As U.S. politicians across the political spectrum turn to social media to commemorate Rev. Dr. Martin Luther King Jr. on the national holiday celebrating his life, students of history, citing the civil rights leader’s complex legacy, have issued a warning: “Don’t fall for their scams.”
“Modern day Republicans and Democrats often speak as if they love King, even as they excoriate the real heirs to his legacy: the Black Lives Matter activists and other social justice warriors who fight for racial and economic liberation.”
“As you listen to American politicians from both parties invoke MLK,” writes Steven Thrasher in the Guardian, “think about if their actions live up to King’s vision of justice—and push them as hard as he would have when they fall short.”
“Modern day Republicans and Democrats often speak as if they love King, even as they excoriate the real heirs to his legacy: the Black Lives Matter activists and other social justice warriors who fight for racial and economic liberation,” Thrasher notes. “But the truth is, many of these American politicians would have hated King when he was alive as much as they hypocritically dishonor his radical legacy today.”
Thrasher outlines how King’s critiques of American exceptionalism, imperialism, and capitalism flagrantly contrast with the actions of so many politicans who have spent the weekend blasting out tweets in his honor, and how America’s embrace of King has changed since he was assassinated nearly 50 years ago:
Writing for The Intercept on Monday, Zaid Jilani points to a notable shift in public opinion polling before and decades after King’s death; in 1966, 63 percent of Americans held a negative view of him, but by 1999, King was ranked second, behind Mother Theresa, on a list of the most admired figures of the 20th century. King had been more widely accepted in the early 1960s, but his popularity declined with his decisions to publicly denounce the Vietnam War and launch more provocative anti-poverty initaitves.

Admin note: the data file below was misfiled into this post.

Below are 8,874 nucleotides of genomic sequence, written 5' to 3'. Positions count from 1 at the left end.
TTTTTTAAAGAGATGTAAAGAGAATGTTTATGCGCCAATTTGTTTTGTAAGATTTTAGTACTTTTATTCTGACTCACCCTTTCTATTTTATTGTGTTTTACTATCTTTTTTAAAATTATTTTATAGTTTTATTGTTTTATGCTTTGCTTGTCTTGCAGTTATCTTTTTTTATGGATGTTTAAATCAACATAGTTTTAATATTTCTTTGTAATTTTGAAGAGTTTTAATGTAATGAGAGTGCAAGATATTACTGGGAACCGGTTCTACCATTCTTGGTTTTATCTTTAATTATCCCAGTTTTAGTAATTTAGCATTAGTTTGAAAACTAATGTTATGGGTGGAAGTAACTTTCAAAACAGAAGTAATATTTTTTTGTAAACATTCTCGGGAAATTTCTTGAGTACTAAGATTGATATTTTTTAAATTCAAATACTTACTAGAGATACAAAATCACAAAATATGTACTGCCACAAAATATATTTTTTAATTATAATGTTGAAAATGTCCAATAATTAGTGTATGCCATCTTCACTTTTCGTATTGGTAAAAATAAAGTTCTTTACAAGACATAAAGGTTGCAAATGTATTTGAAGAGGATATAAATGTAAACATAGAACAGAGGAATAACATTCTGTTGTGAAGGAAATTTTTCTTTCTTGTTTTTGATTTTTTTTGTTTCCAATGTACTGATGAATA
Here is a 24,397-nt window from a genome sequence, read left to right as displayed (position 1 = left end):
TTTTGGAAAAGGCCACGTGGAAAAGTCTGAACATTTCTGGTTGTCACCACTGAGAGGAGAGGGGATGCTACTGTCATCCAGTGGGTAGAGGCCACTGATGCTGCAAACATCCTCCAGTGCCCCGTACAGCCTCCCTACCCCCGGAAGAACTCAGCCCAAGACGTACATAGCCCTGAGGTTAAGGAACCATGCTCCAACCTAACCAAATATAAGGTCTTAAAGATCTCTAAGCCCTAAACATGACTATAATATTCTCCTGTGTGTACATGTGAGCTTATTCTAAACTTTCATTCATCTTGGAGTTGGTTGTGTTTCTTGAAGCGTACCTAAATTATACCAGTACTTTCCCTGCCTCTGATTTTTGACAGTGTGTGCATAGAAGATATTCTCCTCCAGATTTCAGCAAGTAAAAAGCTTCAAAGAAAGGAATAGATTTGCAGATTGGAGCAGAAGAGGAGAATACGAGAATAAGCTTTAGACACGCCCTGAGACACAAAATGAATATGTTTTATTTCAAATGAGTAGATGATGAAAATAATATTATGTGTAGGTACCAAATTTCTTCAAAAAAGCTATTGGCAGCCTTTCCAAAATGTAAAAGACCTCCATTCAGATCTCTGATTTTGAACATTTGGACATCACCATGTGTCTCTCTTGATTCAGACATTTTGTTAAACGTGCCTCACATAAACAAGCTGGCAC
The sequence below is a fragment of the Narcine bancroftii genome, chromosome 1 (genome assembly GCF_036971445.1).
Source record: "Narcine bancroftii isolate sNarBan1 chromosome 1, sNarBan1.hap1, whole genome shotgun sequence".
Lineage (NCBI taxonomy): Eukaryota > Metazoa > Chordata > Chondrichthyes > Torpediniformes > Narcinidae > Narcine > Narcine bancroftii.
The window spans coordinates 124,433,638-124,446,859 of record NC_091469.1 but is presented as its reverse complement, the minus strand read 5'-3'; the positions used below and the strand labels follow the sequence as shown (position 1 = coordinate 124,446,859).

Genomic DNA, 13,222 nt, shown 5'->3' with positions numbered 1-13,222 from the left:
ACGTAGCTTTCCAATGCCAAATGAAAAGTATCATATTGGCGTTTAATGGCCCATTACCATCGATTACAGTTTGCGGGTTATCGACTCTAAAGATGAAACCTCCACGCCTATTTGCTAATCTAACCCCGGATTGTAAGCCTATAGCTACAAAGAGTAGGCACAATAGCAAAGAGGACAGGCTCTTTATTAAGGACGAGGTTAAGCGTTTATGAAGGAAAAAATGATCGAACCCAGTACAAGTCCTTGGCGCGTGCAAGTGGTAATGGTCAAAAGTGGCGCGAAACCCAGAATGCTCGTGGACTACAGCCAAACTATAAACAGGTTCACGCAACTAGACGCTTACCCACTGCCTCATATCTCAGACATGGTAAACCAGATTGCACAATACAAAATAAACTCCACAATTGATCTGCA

“He labeled the war an ‘enemy of the poor,’ saying that its budget was draining anti-poverty programs; he also pointed out that it was hypocritical for him to preach nonviolence to activists at home, while watching his government reject that principle abroad,” Jilani writes. “The backlash from a liberal establishment that had once praised King for his civil rights campaign came as hard and fast,” as did that of the African-American establishment and 168 newspaper editorial boards nationwide.
However, after King was killed in April of 1968, “the mood shifted quickly,” Jilani notes. Former President Lyndon B. Johnson, “who had once terminated all communication with King and privately cursed his name, issued a statement saying the ‘heart of America is heavy, the spirit of America weeps'” while “Bobby Kennedy, who once authorized the wiretaps of King’s phones, attended the funeral.”
Several people turned to Twitter on Monday to decry the “whitewashing” of King’s legacy, with journalist Glenn Greenwald observing that 50 years after his life was cut short because of his political activism, today King is “celebrated only by ignoring and deleting his core beliefs.”
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King’s daughter Bernice posted a series of tweets urging the public to also honor her mother, Coretta Scott King, “the architect of the King Legacy,” and calling on the global community to “truly hear” her father’s voice, “follow his teachings, and demonstrate his love for humanity.”